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My World 2050 Essay Scholarships

The world in which I live in the year 2050 is only marginally different than the one we lived in fifty years ago. Communication technology at this point is really the only thing that has advanced in great leaps.

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In 2050, there are no more wires used in communication. No phone lines, no cables. Everyone has a satellite transmitter in their homes that can be used to transmit live video/audio feeds to anywhere in the world in a matter of seconds. This also means that the Internet is no longer dependant on modems, as we knew them at the turn of the century.

Video imagers that allow people to communicate while seeing who you are speeking to have replaced the phones of the twentieth century. All banking, shopping and personal business can now be done in the comfort and privacy of your own home. This is probably the single most amazing thing about this time. Companies like FedEx, and UPS have become shipping giants of this time, with millions of employees and tens of thousands of offices all over the world. These companies are what make living in 2050 so unique. With more people spending less time going out to shop, shipping companies like these are the only way millions of people can survive.

Back in the early 1980’s, I remember watching a movie called Aliens. I remember this well because there was a scene in the movie when Ripley, the main character, used a card inserted into a videophone that allowed her to see who she was talking to. At the time I was amazed at the special effects in this movie. Now of course all we need do is to speak the name and city of the person we want to talk to so that the communication computer can hear it and we are connected instantly.

We no longer have to worry about garbled communications, or language barriers with the latest translator technology. Sure, the translators sound kind of boxy and computerize, but in time I think that even these bugs will be worked out. All in all, 2050 is an exciting time, and new things will be discovered every day. There is word that communication mega giant AT&T is developing a chip that can be implanted in the skull that would make videophones obsolete in a few years. They say that all you have to do is think about calling someone and, boom, you are connected. Well, I guess only time will tell. For sure, seventy years ago, these things were probably considered outlandish ideas, but amazingly, life seems to imitate Sci-Fi. I mean, look at what the old Star Trek series did for Cell Phones.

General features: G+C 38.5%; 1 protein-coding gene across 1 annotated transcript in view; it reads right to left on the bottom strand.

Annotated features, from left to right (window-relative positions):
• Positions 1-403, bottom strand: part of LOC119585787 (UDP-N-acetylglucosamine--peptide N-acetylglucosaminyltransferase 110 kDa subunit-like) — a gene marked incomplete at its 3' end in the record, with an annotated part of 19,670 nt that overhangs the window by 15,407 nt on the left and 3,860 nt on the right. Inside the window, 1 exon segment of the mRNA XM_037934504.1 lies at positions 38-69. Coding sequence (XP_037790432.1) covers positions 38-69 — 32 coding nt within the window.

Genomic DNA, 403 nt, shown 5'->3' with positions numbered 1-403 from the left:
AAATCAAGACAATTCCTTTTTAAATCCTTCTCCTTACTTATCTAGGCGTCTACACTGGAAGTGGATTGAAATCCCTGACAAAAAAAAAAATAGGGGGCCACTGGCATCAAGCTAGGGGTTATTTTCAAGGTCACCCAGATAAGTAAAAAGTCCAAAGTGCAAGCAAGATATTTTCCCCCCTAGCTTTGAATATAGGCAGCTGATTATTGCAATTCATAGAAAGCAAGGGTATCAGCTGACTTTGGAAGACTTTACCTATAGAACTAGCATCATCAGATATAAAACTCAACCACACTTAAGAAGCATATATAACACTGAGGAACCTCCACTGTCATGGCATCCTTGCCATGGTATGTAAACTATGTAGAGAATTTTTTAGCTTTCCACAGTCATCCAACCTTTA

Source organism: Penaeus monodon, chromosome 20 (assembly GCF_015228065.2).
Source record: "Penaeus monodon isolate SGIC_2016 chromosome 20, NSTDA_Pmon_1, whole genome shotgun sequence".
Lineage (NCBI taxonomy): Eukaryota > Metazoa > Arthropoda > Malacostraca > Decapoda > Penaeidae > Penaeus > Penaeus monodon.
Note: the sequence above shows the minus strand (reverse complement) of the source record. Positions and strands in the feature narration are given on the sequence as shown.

The rise of artificial intelligence (AI) could generally be a good thing, assuming there isn't a "Terminator" scenario. While robots could replace some workers, it's important to remember that past innovations have unlocked whole new industries and new jobs along with them . The rise of AI could do the same.

What's more, think how much better robots could make our world.

Hans Moravec of Carnegie Mellon University's Robotics Institute predicts that by 2050 freely moving robots that outperform humans both physically and intellectually will run entire businesses by themselves. That could allow humans to "occupy their days with a variety of social, recreational and artistic pursuits, not unlike today's comfortable retirees or the wealthy leisure classes," he wrote in Scientific American. It could also lead to new breakthroughs, as "mass-produced, fully educated robot scientists working diligently, cheaply, rapidly and increasingly effectively will ensure that most of what science knows in 2050 will have been discovered by our artificial progeny!"

Robots could also provide people with emotional sustenance. In "Love and Sex with Robots,"AI researcher David Levy predicted that by 2050 there would be human-like robots with their own emotions and the capability to hold intelligent conversations and, yes, relationships with people.

"Is this the ultimate sex toy?" Levy wrote in New Scientist. "It could be considered as such, but the sophisticated sex robots of the middle of this century will also be valued as relationship partners in the widest sense of the word, someone to love."

As advanced as they may be, Levy still envisions robots "sitting in the corner in your house waiting for you to decide what you'd like to do next" rather than living independent lives of their own.

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